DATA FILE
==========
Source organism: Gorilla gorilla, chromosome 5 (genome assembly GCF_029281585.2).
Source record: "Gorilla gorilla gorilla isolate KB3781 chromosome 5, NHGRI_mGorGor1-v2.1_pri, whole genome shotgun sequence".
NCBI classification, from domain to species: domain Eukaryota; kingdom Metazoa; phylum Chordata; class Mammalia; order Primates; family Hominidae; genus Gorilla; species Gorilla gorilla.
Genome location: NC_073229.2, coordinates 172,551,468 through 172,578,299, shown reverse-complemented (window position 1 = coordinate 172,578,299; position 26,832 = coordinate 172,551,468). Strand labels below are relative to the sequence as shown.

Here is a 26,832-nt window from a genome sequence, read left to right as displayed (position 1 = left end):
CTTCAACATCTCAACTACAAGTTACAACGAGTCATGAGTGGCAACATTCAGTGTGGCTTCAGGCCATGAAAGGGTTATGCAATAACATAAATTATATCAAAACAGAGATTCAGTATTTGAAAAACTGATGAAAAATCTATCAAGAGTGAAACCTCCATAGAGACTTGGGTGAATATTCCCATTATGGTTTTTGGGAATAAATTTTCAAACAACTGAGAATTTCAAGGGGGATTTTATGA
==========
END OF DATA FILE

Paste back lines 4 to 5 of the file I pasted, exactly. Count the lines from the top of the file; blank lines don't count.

Genome location: NC_073229.2, coordinates 172,551,468 through 172,578,299, shown reverse-complemented (window position 1 = coordinate 172,578,299; position 26,832 = coordinate 172,551,468). Strand labels below are relative to the sequence as shown.

Here is a 26,832-nt window from a genome sequence, read left to right as displayed (position 1 = left end):